Monday, 17 October 2011

According to this article in the Daily Mail, a newly-discovered bendy substance called graphene that weighs next to nothing could be used in the not-too-distant future to make 'mobile phones that you roll up and put behind your ear and bendy electronic newspapers that can be folded into tiny squares'


So, feasibly, we won’t need either bulky printed books or electronic ereaders as whole collections like the Britannica Encyclopaedia could be printed on sheets of graphene, folded up and slipped in your pocket. Just imagine, from this:


To this: 



As small as a disc but you don't have to insert it into a computer, you can simply unfold it and read it.


 Does this add to the current fear that books – and newspapers and magazines – will disappear forever?  

I don't think so. With new technical discoveries happening all the time the electronic world is developing in leaps and bounds but whatever the media, there will always be writers needed for it and I expect we’ll learn to rise to the challenge and adapt to the new media sources.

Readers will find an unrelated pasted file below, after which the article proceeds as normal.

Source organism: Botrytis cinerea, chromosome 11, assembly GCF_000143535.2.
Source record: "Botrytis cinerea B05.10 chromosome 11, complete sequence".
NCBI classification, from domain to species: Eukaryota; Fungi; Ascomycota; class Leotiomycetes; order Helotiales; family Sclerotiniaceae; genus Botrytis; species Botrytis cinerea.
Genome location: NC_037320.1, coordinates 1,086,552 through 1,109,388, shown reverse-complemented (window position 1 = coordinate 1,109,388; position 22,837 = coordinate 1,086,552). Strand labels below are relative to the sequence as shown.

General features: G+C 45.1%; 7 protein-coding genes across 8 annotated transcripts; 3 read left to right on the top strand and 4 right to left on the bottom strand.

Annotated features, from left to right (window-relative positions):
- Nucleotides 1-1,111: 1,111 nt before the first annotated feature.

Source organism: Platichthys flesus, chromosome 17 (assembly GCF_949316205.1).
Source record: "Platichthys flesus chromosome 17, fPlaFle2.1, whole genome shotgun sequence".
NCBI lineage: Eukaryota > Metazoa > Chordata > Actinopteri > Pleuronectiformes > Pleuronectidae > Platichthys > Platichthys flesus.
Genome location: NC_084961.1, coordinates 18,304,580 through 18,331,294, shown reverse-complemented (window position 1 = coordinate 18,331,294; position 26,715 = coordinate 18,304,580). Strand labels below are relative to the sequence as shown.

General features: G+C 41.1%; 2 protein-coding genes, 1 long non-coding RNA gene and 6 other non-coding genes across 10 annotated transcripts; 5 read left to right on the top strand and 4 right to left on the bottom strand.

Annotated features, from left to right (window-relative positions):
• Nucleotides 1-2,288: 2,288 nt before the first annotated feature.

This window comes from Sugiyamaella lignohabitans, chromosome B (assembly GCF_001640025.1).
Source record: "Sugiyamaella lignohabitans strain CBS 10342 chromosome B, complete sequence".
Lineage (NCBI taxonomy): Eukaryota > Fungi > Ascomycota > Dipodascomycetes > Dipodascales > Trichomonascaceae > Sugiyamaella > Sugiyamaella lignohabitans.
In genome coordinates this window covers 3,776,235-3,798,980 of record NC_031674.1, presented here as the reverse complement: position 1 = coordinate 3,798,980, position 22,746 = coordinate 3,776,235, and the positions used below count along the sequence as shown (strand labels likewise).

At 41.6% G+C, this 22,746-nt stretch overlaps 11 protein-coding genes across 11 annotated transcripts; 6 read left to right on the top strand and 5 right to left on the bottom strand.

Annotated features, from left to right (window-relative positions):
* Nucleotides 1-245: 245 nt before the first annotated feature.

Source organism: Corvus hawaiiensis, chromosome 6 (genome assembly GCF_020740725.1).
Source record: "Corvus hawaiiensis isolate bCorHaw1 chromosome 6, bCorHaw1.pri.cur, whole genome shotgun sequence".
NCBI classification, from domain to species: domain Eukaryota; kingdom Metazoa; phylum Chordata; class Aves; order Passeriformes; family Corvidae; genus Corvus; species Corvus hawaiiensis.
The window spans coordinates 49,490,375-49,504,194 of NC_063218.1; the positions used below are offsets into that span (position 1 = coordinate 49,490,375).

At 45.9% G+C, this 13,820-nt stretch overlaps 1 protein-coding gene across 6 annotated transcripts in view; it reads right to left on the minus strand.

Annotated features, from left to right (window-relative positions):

The written word will never disappear, although the form it appears in may change, people will always want to read to be informed or entertained. And someone has to write that material, which is where we writers come in. Our craft will endure even if the way we present it and the public reads it changes.  It might takes us a little time to adapt to writing for these new devices but we’ll get there in the end and wonder what the panic is all about.  Just like writers have always done.


As Edward Bulwer -Lytton said ‘the pen is mightier than the sword’.  Anyone running a course on how to write for bendy books and newspapers?



No comments: